Melody Newman of Wayne Township has decided to retire from our board following nine years of service at the end of the year. Melody agreed to run for the board upon retiring from CNE Schools after 30 years of teaching, and is now completing her third term as supervisor. Her last Board meeting will be December 11. In addition to her work on our Board, Melody works part time teaching with both Greenacres Foundation and the Cincinnati Nature Center.
Melody has been a valuable asset to our board with her experience in conservation education. We are grateful for the time and knowledge you have shared with us. Thank you Melody for all your contributions.
Thanks to all our Cooperators for all the Conservation Best Management Practices Installed this Year
|Roy Barger Jr.||Brush Management|
|Bob Bolce||Brush Management|
|Cornwell Family Partnership||Cover Crops|
|Robert Fee||Cover Crops|
|Scott Forman||Cover Crops|
|James Fulton||Cover Crops|
|Louise Gartner||Cover Crop, Nutrient Mgt., Roof Runoff Structure (2), Subsurface Drain (2)|
|Charles Grant||Nutrient Management|
|Jason Grant||Nutrient Management (2)|
|James Grosnickle||Cover Crops|
|Harold Herron||Cover Crops|
|Ted Hollaender||Nutrient Mgt. (5), Cover Crops (2), Residue and Tillage Management|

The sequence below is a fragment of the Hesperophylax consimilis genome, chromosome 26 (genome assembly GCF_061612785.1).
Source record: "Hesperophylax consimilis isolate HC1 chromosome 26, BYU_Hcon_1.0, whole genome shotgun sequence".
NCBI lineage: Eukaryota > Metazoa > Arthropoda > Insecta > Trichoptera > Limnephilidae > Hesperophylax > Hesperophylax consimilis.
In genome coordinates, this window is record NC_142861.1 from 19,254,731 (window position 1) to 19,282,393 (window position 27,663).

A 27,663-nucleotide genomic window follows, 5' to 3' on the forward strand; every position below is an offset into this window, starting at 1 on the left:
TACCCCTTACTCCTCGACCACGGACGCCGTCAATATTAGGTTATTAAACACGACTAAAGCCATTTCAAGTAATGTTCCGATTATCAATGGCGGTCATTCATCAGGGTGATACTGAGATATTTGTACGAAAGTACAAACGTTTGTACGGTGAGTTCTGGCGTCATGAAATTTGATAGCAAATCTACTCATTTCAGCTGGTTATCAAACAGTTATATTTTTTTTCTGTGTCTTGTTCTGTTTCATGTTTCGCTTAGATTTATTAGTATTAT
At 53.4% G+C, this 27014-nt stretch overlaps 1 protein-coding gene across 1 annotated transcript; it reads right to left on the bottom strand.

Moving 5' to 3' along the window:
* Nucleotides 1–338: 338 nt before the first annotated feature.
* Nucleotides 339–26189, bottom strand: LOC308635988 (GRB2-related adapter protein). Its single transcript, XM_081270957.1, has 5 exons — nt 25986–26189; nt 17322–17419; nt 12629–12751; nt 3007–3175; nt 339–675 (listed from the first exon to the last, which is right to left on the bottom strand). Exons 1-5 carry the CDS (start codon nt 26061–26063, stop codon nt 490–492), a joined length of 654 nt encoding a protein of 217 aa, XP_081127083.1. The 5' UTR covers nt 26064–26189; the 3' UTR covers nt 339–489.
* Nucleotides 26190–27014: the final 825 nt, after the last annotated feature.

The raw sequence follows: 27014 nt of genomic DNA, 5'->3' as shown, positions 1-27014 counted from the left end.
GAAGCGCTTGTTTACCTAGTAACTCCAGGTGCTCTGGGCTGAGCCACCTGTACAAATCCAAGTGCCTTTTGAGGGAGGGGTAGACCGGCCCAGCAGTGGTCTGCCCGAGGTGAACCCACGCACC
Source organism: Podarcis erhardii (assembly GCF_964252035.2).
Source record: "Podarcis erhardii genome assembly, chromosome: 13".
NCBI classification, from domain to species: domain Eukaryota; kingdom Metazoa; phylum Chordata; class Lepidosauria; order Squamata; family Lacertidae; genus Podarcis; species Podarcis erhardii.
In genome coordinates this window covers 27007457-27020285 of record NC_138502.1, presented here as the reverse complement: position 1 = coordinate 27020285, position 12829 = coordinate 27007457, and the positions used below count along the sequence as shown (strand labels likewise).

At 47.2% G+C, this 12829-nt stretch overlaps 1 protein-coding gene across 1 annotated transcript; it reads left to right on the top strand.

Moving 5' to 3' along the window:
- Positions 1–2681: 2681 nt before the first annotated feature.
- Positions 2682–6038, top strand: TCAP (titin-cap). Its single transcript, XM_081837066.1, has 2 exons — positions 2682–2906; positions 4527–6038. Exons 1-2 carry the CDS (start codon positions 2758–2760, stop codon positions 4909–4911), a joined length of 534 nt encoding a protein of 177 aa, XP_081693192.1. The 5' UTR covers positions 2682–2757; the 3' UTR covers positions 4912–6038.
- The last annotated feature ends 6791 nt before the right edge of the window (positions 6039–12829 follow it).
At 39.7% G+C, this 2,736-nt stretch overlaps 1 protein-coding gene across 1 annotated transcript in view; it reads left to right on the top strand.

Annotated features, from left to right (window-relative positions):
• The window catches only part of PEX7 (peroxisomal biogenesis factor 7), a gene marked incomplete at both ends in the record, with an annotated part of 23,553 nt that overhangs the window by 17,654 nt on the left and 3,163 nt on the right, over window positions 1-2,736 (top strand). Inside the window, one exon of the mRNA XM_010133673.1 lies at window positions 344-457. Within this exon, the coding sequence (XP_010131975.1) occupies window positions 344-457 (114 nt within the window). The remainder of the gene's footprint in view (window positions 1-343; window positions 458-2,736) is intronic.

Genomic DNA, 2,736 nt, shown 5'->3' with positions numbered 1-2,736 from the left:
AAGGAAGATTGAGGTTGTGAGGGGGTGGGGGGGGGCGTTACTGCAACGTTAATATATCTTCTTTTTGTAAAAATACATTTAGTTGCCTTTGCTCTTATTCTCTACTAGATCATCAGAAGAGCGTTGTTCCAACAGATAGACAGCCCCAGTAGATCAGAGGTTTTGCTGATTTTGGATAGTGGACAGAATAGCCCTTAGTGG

|John Hutchinson||Nutrient Management, Cover Crops|
|Tim Jarman||Nutrient Management Plan|
|Lori Lenhart||Cover Crops|
|Michelle McClain||Brush Management|
|James Metzger||Brush Management (2)|
|Jeremy Mount||Brush Management|
|Andrew Mueller||Tree/Shrub Site Prep, Wildlife Structures|
|Jeremy Myers||Nutrient Mgt., Residue and Tillage Mgt.|
|Anthony Panetta||Cover Crops|
|Richard Rosselot||Cover Crops (2), Nutrient Management (2)|
|Paul Schmidt||Cover Crops|
|Wesley Scott||Cover Crops|
|Donald Smith||Brush Management (2)|
|James Stahl||Nutrient Management (2), Cover Crops|
|John Stahl||Nutrient Management (2)|
|Galye Taylor||Cover Crops|
|Jason Tolliver||Cover Crops, Brush Management|
|Varick Family Trust||Brush Management (3)|
|Laura Weber||Herbaceous Weed Control, Brush Management|
|David Werring||Nutrient Management (3), Cover Crops (4)|
|Tim Werring||Nutrient Management|
|Tony Werring||Nutrient Management|
|Wiederhold Farms||Nutrient Management (2), Cover Crops (2)|
|Wolfer Farms||Cover Crops (2)|
|Timothy Zurmehly||Cover Crops (2)|
*(2)- Number of practices completed
Nutrient management is not always a conservation practice that one can visually see in the field, but more of a management change. The goal of this practice is to reduce the amount of nutrient loss into our waterways with science based fertilizer/manure application rates based on crop needs and soils. This practice follows the 4-R’s of nutrient management; the right source, right rate, right time, and right place.
Producers follow guidelines to safely apply their nutrients in a sustainable manner. This may include updated soil testing, variable rate applications, no surface applications on frozen or snow covered grounds, limited fall nitrogen applications and nutrient applications that follow the Tri-State Fertility Guide recommendations to name a few.
The end results is economical crop yields, decreased amount of nutrient loss, and enhanced water quality. This practice provides a written plan for producers to follow for their farms’ specific needs. The end result is greening up our fields and not our lakes and rivers.